doctorow — 2014-06-16T13:01:10-04:00 — #1
dobby — 2014-06-16T13:31:54-04:00 — #2
This should be pretty easy in Maemo5/N900 too, just store everything that is worth the cops grabbing in an audited truecrypt blob with two or more true and false outputs from different passwords. One problem, the cell tower and networks are super easy to use against us without any way for us to control or spoof them.
If you want to destroy the power of the police to abuse us for carrying communication devices PLEASE support the inclusion of POCSAG paging modules in mobile phones, one way regional coverage and untraceable, with an easy to make app a call back when you feel it is safe to fire up your cellular modem is a snap.
Over at talk.maemo.org where they are community designing the successor to the Nokia N900. There is a need for skilled makers to help design a small efficient USB or serial paging network receiver module to use with the hacker plugin interface which is being designed for happy mutants who love our freedom!
Once it has been done once, demand will build, be part of the spearhead.
shaddack — 2014-06-16T13:55:06-04:00 — #3
Thought. Active defense system. The forensic tools are usually connected to the phone via USB port. What about building in a little high-voltage generator, something like a shrunk-down photoflash, which in case of attempted forensic access charges a capacitor and then discharges it into the USB port data lines? If nothing more, it will fry the interface chip in the forensic box and take it out of commission for couple days. Few microfarads at few 100s volts (or maybe even few 10s, we need to protect our own phone's internals with physically small circuits) will do a good job here. The ESD protection networks on chips have just few square micrometers and they fry easily. The external ESD diode networks are a tougher nut (MUCH bigger thermal mass, fewer size-performance compromises) and can absorb more energy but ultimately even they can be fried by depositing enough energy in shorter time than it takes for it to dissipate from the silicon die.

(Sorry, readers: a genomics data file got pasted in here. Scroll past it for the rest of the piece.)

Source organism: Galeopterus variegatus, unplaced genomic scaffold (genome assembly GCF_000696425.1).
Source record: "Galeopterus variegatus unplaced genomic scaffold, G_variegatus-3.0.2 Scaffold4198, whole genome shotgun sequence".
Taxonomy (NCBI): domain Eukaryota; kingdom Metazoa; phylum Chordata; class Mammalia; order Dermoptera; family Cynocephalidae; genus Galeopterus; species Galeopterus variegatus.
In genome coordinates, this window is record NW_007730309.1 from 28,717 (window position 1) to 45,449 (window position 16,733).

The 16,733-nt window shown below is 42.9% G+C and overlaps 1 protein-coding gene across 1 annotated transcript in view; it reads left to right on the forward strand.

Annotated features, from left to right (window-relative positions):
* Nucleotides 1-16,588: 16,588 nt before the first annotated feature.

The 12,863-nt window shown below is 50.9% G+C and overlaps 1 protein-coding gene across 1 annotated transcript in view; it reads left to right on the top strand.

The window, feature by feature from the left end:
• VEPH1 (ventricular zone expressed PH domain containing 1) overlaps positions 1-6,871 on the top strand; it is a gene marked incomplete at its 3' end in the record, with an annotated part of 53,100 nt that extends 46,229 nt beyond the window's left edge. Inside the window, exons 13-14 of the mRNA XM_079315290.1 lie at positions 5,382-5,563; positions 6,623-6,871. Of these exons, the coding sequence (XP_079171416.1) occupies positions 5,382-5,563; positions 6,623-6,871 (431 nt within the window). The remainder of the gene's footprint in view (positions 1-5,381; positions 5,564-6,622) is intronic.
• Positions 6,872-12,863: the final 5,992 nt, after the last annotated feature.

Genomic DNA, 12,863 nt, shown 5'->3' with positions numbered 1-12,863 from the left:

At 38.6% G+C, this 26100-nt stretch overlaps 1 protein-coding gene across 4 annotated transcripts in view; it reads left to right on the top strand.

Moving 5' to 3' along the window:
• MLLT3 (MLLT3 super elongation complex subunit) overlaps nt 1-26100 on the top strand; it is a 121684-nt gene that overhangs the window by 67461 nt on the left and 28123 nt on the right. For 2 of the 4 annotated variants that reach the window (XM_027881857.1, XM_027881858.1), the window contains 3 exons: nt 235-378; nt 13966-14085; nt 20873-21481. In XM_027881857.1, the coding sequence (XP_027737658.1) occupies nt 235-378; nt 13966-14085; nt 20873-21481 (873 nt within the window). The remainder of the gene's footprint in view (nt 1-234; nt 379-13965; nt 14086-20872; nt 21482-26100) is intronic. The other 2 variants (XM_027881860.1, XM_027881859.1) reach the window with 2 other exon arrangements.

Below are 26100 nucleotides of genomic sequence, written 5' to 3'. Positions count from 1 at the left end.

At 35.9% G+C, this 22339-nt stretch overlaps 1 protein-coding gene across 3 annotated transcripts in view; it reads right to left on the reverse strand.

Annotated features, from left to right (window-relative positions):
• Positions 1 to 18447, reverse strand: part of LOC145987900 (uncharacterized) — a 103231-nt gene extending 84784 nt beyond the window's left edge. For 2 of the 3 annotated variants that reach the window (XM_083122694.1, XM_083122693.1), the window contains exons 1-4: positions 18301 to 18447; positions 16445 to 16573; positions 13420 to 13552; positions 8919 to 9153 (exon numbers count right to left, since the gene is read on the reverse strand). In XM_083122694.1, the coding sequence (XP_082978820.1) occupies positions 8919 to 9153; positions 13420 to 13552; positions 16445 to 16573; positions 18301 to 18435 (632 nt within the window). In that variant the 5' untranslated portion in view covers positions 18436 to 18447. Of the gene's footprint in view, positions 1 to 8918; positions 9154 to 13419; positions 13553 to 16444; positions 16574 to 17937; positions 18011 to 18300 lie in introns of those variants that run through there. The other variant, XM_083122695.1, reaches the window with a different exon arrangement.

This can be countered with beefed-up ESD protection in the forensic reader,but will take time and money to deploy.
A phone can have multiple personalities. A NFC reader in a phone can look for the presence of a chip implanted in the operator's hand (see Amal Graafstra's work) and use it to determine if it should show certain locked items in the directory or it should keep them for itself. Hand the phone over to a cop, and the cop sees sanitized version. Get it back in your hand, and the hidden icons and addressbook items pop back into view.
Re POCSAG modules, what about a standalone module either hardwired to the phone or linked via Bluetooth (with caution about opening the data link to remote detection and usual SIGINT/ELINT unpleasantness)?
The paging app should also work with wifi VoIP solutions, so the call back can be done from e.g. a coffee shop's wifi or any open node. Should also support an equivalent of SMS messages, so instead of a call the reply can be composed at leisure and then sent away from the nearest open wifi the user walks around. Randomizing the wifi module's MAC address per connection is also a good add-on here.
Thought: A wearable directional antenna array for wifi. A vest with flat patch antennas, each with its own configurable delay line. In a way the electronically steerable radars use for decades, it can be made as directional as possible and track a moving target (when you are in a bus, a wifi in a building counts as a moving target). Anybody working here on radars who could advise about how complex the multiple-element steerable antennas are? There is some noise about making these "smart antennas" standard for cellphones and other stuff, as a way to conserve spectrum (by allowing sharing it spatially), but it goes on rather quietly for rather too long.
shaddack — 2014-06-16T14:11:16-04:00 — #4
I'd suggest a staged approach.
Start with Raspberry Pi with RTL-SDR dongle, use software-defined radio to receive the pager messages. Optionally use Bluetooth dongle for phone interoperability. Voila, pocket receiver. Quick to build, easy to modify. Big, power-hungry, good for testers and early adopters and fine-tuning the capabilities and functional requirements - it is easy to forget something when writing the specs at the table/meetingroom.
Work on the app using this as the hardware. Constrict the communication between the phone and the pager to a serial port; a Bluetooth serial profile then can be replaced with a hardware UART or any other link. Serial data stream is the most flexible way of communication between devices; with this as the interface, you can swap the hardware part of the solution for something else and if the protocol stays the same, you're still in business without the software-side changes.